4/1 THE SATURDAY EVENING POST The Perfect Squelch WTHILE he was British Am- W bassador to the United States, Lord Halifax paid a brief visit to a large Southern city. Although he had only a few hours to spend, he readily agreed to a press conference, and a large group of newspaper and radio reporters showed up to question him on international affairs. Much to the disgust of the working press, however, an overdressed, talkative society editor who seldom budged from her office bustled into the gathering and quickly monopolized his lordship. While the reporters fidgeted, the society editor kept asking about various local social figures who had married titled Britishers. The reporters were about to make a blunt demand that she give someone else a chance before Halifax left to catch his train. But they reckoned without his lordship himself. "And you simply must tell me something," the society editor gushed on, "about my dear friends Lord and Lady Nonesuch. Why, it's been ten years since I've seen them." "Then," Lord Halifax said icily, "let me assure you that they are ten years older." —KATHRYN TUCKER WINDHAM. December 30. 193) dress were urged to hurry to it: a woman and two children were trapped there in an unroofed home. People were desperately ordered to stay off the streets. Casualties from the exploding windows were mounting where the foolhardy lingered in some supposedly protected spot to watch. More radio towers were falling. More roofs were lifting everywhere. Walls were collapsing. Huge electric signs were falling or dangling and grinding in the wind. The sea was up around thousands of houses. The sand it carried had made streets impassable where fallen trees had not already done so. Cabanas along the ocean front, torn up by the seas and the wind, were blowing around the beach. Our house was now a dot in a pitchdark world. The lamps guttered. A tongue of water slid under a door and spread out on the white terrazzo floor. Ricky threw some of the old towels over the little inundation and wrung them into a pan and left them at the wet crack. The noise was a tremendous roar overridden by the squealing gusts and punctuated by rare cracking sounds as trees broke. Most such noises, however, though loud in themselves, were lost in the general bellow. Now the direction of the hurricane changed and our front porch became a protected place. We went out there. The screens still held, but we could see in the lightning and the beam of a big flashlight that our pines, slim and sixty or seventy feet tall, were bent low. The palms blew all one way, like the loose hair of a woman in a fast-driven roadster. The gusts had become appalling. Though the Weather Bureau had recorded nothing over a hundred and six miles an hour, I told Ricky I'd eat everything hurled into our yard if the gusts weren't hitting a hundred and a quarter by that time. They were . . . and in some places maybe a hundred and fifty, the bureau said later. We went back indoors, soon—a little afraid a branch or board might ride the pandemonium onto the porch. The hurricane had reached its peak, but we had no way to tell. Our house, like all properly built houses in that area, was set on foundations of steel and of concrete poured in trenches in the underlying limestone. Ferroconcrete beams at the corners were tied by steel rods into similar heavy beams under the eaves; steel bands attached each separate member of the roof to the beams. Our rafters were double. Ricky and I were far from terrified, but it would be untrue to say we were without apprehension. I've been worse scared by a California quake and in a burning building in Dakota, in a Canadian forest fire, in the 1913 Ohio flood and during a tornado in that same state. I've been more alarms ' in a storm at sea. But hurricanes a tricky. Sometimes they contain tornadoes of their own which no construction can withstand. Occasionally a freak, twisting gust wreaks some particular havoc. And this was a strong storm. News of the falling steel towers—that had stood through other blows—and of the unroofing of many houses made that plain. As we felt the majestic mallet blows of the wind, we couldn't help glancing up where the rafters met the beams, to see if a crack showed there or if water was dribbling in. Our exile, like that of all the rest in private homes, was absolute. For an hour, or possibly six or eight hours, we would be alone. The streets and roads were impassable. Communications were nil, except for radio and radio hams. A person might be able to flounder through the frantic night for aid; a person might fail in such an attempt. Any injury, acute sickness or disaster to our house would be our problem to deal with, probably without aid for hours. We sat on the divan and smoked limp cigarettes. Popcorn, our white cocker spaniel, stayed close in spite of the heat, shook, and eyed us with worry. We thought and spoke about the sleazy houses built for veterans in some of the outlying real-estate developments, and we spoke about the ramshackle sprawl of "colored town" where our Hester had lived until recently. Morning was to see 20,000 houses, mostly the shabby or badly built ones, hit, unroofed or wrecked. Three dead and nearly a hundred hurt, and a miracle the total was so low. But that night the myriad disasters—bits and pieces of which the radio continued to report — were used by us and by hundreds of thousands like us as indices of personal hazard. Would we be next? And how long would we have to endure passively the effort of the elements to tear our house apart? The October hurricane proved the old adage about the want of the nail for which the shoe was lost. The littlest violation of the building codes, the most minor skimping of material - nails too far apart or too small, mortar too poor or too sparingly used, a roofing felt lighter than the prescribed kind, flashing of too thin a gauge let in a finger of the tempest, and the hand and brawny arm thrust in behind. A tile rattled and flipped into the night; the tiles above it were plowed loose. Metal began to vibrate and then tore; the material beneath ballooned, ripped, raced into oblivion, and the roof after it, and then, sometimes, the walls buckled. In days to come, Miami would learn new lore concerning building against hurricanes and learn, shamefacedly, that among its capable builders there were a few cheats. Some people lost everything because a contractor had saved himself as little as ten dollars on a home. " The barometer!" Ricky exclaimed again, after an hour or so. It was rising! The terribleness of the gusts diminished; the general tumult lost energy. In another hour we had such a wind as might blow on any night of a gale, and soon only a stiff breeze. A neighbor —a man who said he liked to cook, but had no opportunity except before hurricanes—had brought us half of a cake. We ate most of that and drank a bottle of milk, which would sour if we did not use it. We were able to realize how tired we were. It was three A.M. I let Popcorn out by a porch door and followed him a few feet through the rain. Not far. Overhead, branches still hung dangerously amongst the treetops; now and then we heard one let go and crash to earth. Somewhere nearby the wires were down, and of these some carried 13,000 volts; they might be alive still. There was another possible hazard in walking in the dark through fallen brush. It rains so hard in hurricanes that the effect is like that of a flash flood. When the adjacent lowlands are flooded, rattlesnakes sometimes scurry to such high ground as ours. The breed is adamanteus, the biggest of the diamondbacks, and we've found him on our lawn, bird hunting, even on pleasant days. 1 whistled Popcorn back presently, and let the damage census go till we'd had some sleep and until the light came. The next morning, when we'd finished our coffee and made another tour of the premises, we toilsomely began the third part of every hurricane's routine. While Ricky mopped up the mud tracks through the house, I chopped apart the limbs on the drive and manhandled them to one side. Then I tried starting both cars; neither was dampei out. We drove over to see how the family with the sick father and the hurt child had fared. At the corner we saw the daughter of another neighbor playing in an uprooted and overturned mountain of trees which till then hat stood for perhaps a century. Our friends were safe and we went back, driving past houses with tile roofs like half-scaled fish, under leaning power poles, around roped-off areas where live wires lay, zigzagging through hastily cleared paths in the streets and noticing that not just the brittle trees, but even the mahoganies were riven. Heavy-husked coconuts lay everywhere like a giant's green marbles. Snapped palm and pine trunks stood conspicuously. Stone walls were notched where trees had fallen on them, and sidewalks were sundered where roots had lifted them. People in hundreds were outdoors, doing things or merely looking. Already city trucks were collecting and carting off the mess. Portable cranes were straightening trees. On power poles among the snaggled spider webs of wire, umbrellas were lashed to shield from the hot autumn sun linemen who had begun to work as soon as the wind commenced to drop. Men were setting up concrete lampposts and moving up replacements for metal posts broken by the flung trees. A boy was staring morosely at the ruin of his convertible, and we saw a householder examining a car that had been rolled onto his crotons. Bulldozers shoved boughs and fronds about. Here a roof was gone, yonder a small building had become a pile of cement blocks, and in the distance the stump of a chimney showed. Our shutters had to be set out to dry in such a way as not to warp. I began unbolting them. I next cleared the poinsettia bed, chopping up the large fallen tree to movable sizes. Since our house was dry inside, Ricky went to help people who had wet rugs, sodden draperies, soaked beds, bedraggled linen, drenched and often ruined clothes; people whose windows had broken because they hadn't bothered to put up shutters or whose windows and shutters had failed to keep out horizontal, pressurized streams of water that spurted even through keyholes and drowned whatever was in the rooms. At lunchtime we knocked off and, since the restaurants were open, we met in one. From a human-relations standpoint, it is too bad hurricanes aren't universal and frequent. The restaurant was crowded, strangers doubled up at tables, everybody talked amiably to everybody else—talked a little excitedly and trustingly. Shared peril and subsequent release make all men brothers, briefly. We worked all that day. Hester didn't show up and we worried about her. That night we bathed in the last of the warm water and read by kerosene lamps till we were sleepy. In the morning Hester returned. Her house had suffered only a broken window, but her daughter and six grandchildren had escaped from theirs after the roof came off, but before the walls fell in. These seven, with all possessions lost, had moved in with Hester. "A bad storm," Hester said sorrowfully. "This one was just too had."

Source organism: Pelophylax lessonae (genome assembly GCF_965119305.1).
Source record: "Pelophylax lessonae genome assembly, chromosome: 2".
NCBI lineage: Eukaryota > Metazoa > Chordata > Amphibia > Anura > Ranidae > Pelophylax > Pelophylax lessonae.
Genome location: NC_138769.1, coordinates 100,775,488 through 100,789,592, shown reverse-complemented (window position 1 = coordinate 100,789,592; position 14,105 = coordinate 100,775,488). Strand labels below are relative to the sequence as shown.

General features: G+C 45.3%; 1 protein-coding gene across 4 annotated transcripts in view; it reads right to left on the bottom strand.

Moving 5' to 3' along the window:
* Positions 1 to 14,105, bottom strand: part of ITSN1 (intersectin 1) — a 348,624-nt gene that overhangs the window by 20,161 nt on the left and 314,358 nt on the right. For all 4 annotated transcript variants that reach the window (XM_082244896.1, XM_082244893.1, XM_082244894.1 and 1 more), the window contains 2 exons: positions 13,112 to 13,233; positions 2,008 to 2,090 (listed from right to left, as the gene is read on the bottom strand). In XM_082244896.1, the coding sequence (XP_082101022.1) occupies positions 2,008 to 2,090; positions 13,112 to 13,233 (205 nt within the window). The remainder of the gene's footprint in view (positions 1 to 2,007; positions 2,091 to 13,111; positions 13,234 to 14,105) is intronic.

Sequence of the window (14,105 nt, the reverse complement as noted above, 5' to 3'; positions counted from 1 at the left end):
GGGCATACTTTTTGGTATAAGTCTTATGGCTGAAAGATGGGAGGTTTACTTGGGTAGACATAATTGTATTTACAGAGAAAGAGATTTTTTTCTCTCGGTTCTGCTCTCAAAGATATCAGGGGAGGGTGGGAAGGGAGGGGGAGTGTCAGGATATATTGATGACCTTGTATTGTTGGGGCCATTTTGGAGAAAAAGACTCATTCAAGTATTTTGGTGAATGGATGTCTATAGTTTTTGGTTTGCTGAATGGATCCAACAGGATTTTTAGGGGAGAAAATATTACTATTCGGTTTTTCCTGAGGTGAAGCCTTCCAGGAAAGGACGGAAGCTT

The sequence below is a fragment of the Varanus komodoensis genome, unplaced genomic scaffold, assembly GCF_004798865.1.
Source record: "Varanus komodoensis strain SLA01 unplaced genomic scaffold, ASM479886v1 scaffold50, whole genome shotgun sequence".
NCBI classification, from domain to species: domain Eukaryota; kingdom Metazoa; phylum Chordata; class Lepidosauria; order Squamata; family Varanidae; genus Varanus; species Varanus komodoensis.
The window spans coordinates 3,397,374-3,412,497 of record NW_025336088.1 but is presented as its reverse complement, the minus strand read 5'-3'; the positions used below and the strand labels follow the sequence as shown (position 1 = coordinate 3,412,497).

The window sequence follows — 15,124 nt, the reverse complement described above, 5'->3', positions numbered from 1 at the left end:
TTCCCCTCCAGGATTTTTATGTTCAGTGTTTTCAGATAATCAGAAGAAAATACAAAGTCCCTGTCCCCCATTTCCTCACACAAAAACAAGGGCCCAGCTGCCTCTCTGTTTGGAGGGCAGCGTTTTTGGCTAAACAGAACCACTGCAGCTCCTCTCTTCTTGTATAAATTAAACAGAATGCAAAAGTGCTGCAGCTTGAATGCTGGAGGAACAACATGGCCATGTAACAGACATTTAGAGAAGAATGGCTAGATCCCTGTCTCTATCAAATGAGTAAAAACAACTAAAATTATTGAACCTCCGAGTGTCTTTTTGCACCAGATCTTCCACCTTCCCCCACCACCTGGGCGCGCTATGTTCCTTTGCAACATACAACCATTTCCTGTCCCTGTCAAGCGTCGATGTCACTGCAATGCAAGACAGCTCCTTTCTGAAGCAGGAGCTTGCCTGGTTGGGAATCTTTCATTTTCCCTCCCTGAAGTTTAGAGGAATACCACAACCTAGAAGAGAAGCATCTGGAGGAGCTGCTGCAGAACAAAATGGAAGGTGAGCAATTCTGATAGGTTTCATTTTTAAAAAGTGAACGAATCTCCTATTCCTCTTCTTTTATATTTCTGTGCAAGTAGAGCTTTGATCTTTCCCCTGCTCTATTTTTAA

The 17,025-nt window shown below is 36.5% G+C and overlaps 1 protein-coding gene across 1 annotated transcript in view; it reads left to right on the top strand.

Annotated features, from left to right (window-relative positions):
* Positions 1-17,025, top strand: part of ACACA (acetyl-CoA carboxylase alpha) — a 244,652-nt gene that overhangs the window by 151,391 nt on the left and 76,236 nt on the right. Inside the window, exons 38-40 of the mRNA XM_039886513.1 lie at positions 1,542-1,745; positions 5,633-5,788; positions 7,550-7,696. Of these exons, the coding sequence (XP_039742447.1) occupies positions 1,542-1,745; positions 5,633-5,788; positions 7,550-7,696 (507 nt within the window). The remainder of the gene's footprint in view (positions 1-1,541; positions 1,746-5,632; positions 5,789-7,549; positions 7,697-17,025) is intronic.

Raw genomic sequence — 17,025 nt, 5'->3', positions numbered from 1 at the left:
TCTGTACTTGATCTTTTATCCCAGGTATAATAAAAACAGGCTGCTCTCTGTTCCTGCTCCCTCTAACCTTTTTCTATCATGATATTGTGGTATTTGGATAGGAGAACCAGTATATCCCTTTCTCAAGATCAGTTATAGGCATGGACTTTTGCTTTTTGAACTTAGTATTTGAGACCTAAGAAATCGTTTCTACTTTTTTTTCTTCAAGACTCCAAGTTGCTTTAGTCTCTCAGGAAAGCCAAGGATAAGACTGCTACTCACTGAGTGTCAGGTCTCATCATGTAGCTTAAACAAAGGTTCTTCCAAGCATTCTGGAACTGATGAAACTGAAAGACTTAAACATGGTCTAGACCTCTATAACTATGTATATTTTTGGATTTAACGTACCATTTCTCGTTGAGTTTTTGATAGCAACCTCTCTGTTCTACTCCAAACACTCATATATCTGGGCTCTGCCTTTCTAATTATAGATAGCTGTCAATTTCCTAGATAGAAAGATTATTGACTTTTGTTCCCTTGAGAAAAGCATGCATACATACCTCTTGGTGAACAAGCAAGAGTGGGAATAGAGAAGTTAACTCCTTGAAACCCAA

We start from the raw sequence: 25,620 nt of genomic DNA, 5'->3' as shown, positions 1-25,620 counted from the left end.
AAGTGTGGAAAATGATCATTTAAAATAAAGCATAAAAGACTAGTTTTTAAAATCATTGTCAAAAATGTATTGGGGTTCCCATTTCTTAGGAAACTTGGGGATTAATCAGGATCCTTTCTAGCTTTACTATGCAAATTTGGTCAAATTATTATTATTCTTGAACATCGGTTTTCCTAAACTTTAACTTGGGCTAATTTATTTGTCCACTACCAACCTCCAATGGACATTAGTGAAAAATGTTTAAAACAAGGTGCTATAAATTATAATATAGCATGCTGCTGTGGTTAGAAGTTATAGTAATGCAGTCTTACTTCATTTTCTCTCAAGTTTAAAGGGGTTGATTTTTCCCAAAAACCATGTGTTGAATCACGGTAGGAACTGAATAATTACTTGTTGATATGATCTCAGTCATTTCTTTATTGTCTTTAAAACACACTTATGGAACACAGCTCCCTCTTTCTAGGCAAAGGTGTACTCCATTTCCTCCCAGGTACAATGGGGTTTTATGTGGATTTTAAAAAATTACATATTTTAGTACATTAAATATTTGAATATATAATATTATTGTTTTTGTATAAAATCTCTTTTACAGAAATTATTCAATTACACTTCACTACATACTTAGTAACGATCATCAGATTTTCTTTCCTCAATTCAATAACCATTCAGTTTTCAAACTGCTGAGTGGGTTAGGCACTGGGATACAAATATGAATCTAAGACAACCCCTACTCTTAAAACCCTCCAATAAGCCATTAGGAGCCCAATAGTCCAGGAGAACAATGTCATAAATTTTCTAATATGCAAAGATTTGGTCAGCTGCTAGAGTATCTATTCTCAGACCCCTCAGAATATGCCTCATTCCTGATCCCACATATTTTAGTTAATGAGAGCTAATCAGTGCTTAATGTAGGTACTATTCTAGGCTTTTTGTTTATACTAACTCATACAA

1950_12_30--026_SP how to live through hurricane